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Complex narratives, an introduction.

Several weeks after the first drafts of the essays for this special issue of Film Criticism were accepted, I received David Bordwell's latest book, The Way Hollywood Tells It. As usual, Bordwell provides an extremely intelligent argument about both the continuities and changes in the classical Hollywood cinema. Among the features he discusses is what this special issue addresses: the surge of complex narratives, particularly after the wide popular success of Pulp Fiction (1994). Bordwell notes that twice previously Hollywood displayed such a phenomenon: between 1940 and 1955 and from the mid 1960s to early 1970s. The recent flood he attributes to product differentiation for independent filmmakers; a generation familiar with experiments in storytelling, especially innovations motivated via "fantasy and science fiction" conventions; the technological innovation of VCRs and DVD players, which permit easy study of special clues directors leave for fans; the privileged flamboyant auteurs and art-film directors to whom contemporary moviemakers look for modeling; and narrative form as a productive site for competitive showing-off (72-75).

The essays gathered here both complement and extend Bordwell's argument. In what I think will become a massively referenced and reproduced essay, Charles Ramirez Berg adds to the possible reasons for the torrent of complex narratives. Moreover, he carves out twelve different formal structures common to these stories, noting their systems of tackling time, space, and causality. Likewise, Elliot Panek looks at one sort of complex narrative--the psychological puzzle film--to consider not only the structures common to such movies but also their narrational strategies.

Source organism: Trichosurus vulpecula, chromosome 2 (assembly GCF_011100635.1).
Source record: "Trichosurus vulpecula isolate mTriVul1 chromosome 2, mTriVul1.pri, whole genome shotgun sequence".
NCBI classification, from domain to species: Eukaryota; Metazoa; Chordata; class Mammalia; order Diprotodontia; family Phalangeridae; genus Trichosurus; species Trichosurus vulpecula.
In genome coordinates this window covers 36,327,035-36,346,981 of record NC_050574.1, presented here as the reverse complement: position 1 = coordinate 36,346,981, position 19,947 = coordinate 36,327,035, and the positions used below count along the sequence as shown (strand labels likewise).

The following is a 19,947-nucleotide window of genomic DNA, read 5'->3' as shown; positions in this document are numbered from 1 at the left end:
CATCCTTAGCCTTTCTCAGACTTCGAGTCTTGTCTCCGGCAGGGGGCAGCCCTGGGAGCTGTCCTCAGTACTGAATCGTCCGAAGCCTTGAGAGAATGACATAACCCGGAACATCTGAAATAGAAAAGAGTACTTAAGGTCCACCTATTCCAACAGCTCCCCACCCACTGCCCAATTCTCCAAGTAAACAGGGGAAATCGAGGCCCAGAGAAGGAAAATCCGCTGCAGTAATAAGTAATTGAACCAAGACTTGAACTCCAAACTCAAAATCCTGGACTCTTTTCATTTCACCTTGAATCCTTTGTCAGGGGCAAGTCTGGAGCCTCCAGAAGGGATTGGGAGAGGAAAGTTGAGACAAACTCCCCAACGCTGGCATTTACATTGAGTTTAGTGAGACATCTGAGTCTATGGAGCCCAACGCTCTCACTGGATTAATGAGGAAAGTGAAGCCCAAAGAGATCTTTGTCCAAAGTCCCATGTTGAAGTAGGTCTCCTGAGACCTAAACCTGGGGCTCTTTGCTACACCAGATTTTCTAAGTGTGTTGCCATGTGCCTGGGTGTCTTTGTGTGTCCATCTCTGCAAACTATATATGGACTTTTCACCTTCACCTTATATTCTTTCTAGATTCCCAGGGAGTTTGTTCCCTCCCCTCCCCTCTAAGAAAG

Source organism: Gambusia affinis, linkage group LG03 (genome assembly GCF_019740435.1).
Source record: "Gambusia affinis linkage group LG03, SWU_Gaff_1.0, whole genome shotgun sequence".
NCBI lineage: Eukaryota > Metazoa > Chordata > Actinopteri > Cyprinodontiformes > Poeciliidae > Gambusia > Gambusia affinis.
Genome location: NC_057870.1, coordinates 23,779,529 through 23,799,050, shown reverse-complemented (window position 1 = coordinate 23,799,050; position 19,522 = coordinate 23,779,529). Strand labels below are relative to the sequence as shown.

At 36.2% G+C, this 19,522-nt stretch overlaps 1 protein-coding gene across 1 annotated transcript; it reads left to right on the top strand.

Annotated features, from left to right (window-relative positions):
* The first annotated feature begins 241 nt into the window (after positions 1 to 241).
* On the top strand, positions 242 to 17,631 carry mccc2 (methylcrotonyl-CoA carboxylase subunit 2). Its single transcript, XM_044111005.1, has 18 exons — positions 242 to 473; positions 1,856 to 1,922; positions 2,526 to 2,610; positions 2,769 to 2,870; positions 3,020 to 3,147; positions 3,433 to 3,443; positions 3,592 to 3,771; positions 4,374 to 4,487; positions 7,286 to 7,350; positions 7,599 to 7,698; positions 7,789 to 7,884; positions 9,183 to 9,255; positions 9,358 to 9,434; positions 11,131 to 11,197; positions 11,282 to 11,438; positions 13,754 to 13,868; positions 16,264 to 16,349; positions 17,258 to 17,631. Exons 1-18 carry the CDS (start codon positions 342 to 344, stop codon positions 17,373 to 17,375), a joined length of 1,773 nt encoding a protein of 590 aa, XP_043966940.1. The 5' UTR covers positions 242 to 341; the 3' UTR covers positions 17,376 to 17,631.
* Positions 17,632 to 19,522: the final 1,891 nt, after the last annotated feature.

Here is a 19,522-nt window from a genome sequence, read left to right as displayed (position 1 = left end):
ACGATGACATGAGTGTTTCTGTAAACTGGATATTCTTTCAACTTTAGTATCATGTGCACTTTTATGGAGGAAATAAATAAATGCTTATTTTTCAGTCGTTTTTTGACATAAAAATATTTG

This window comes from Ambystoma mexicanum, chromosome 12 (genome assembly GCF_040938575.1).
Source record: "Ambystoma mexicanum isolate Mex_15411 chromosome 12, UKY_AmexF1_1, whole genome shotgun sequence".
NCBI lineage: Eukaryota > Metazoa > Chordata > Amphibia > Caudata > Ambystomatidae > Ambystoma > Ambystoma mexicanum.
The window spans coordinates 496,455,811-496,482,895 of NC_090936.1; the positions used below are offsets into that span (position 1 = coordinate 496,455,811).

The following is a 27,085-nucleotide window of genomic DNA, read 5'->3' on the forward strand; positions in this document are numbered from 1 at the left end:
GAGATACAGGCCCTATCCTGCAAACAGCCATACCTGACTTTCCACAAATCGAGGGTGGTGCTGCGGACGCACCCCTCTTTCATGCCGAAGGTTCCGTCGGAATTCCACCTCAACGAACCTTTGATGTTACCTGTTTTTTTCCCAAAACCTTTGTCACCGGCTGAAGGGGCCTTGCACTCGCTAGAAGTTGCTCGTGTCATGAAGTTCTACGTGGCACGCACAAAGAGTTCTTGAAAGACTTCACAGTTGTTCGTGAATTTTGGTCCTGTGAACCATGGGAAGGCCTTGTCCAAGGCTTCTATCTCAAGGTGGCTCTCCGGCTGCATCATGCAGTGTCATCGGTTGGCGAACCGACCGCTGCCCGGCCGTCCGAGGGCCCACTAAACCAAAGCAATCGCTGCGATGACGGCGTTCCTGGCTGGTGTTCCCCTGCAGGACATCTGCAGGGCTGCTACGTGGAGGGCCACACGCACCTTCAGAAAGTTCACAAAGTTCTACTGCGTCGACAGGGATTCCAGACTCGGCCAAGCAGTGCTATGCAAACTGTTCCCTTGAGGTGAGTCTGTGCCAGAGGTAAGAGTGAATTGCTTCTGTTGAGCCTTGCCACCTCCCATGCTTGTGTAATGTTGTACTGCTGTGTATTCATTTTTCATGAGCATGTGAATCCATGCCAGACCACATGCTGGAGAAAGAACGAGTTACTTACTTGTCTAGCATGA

In his contribution, Michael Z. Newman distinguishes between plot and character complexity using a comparison of 21 Games and Passion Fish. While the call for this issue specified that what was being sought were studies of complicated plot and story relations, Newman's intervention reminds us that complexity needs careful definition and that complexity in one area does not necessarily produce overall textual difficulty or sophistication.

Following these three textual studies are two analyses that foreground ideological implications of the formal features of these narratives. Focusing on "multi-track" or "ensemble" plots, Walter Metz and Hsuan L. Hsu consider how films structured this way often raise important arguments about contemporary matters. While Metz finds success in the formal strategy for Storytelling and Melinda and Melinda, Hsu is unimpressed with Crash, arguing that the method only appears to provide narrational omniscience. On the contrary, the film's reduction of race to personal features of the individuals tracked in the narrative lines ultimately does not address the larger concerns of community and racism.

Complex narratives are not restricted to Hollywood. The final essay in this issue considers three recent popular Japanese contributions to the category: Battle Royale, Suicide Club, and Mohou ban. Robert Davis and Riccardo de los Rios contend that these films extend expected features of narrative complexity without insuring coherency in storytelling or rationale in high-energy spectacle. Thus, the films reflect not only anti-traditional Hollywood storytelling but also may be potentially extending Hollywood's complex narratives to the edge of the form's tolerance.

An audience seems to exist for these complicated narratives. Many of the films considered here had top box office, and, amongst others, Donnie Darko has achieved a major cult following. What should we make of this hunger for narrative complexity? The answer is unknown, but the vogue does not yet seem played out. Although these six essays are not the last word on the recent fashion of complex narratives, they all provide significant contributions to explaining the causes for this trend and to appreciating what might be taken into account in their on-going examination.

Works Cited

Bordwell, David. The Way Hollywood Tells It. Berkeley: University of California Press, 2006.
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Author:Staiger, Janet
Publication:Film Criticism
Article Type:Editorial
Geographic Code:1USA
Date:Sep 22, 2006
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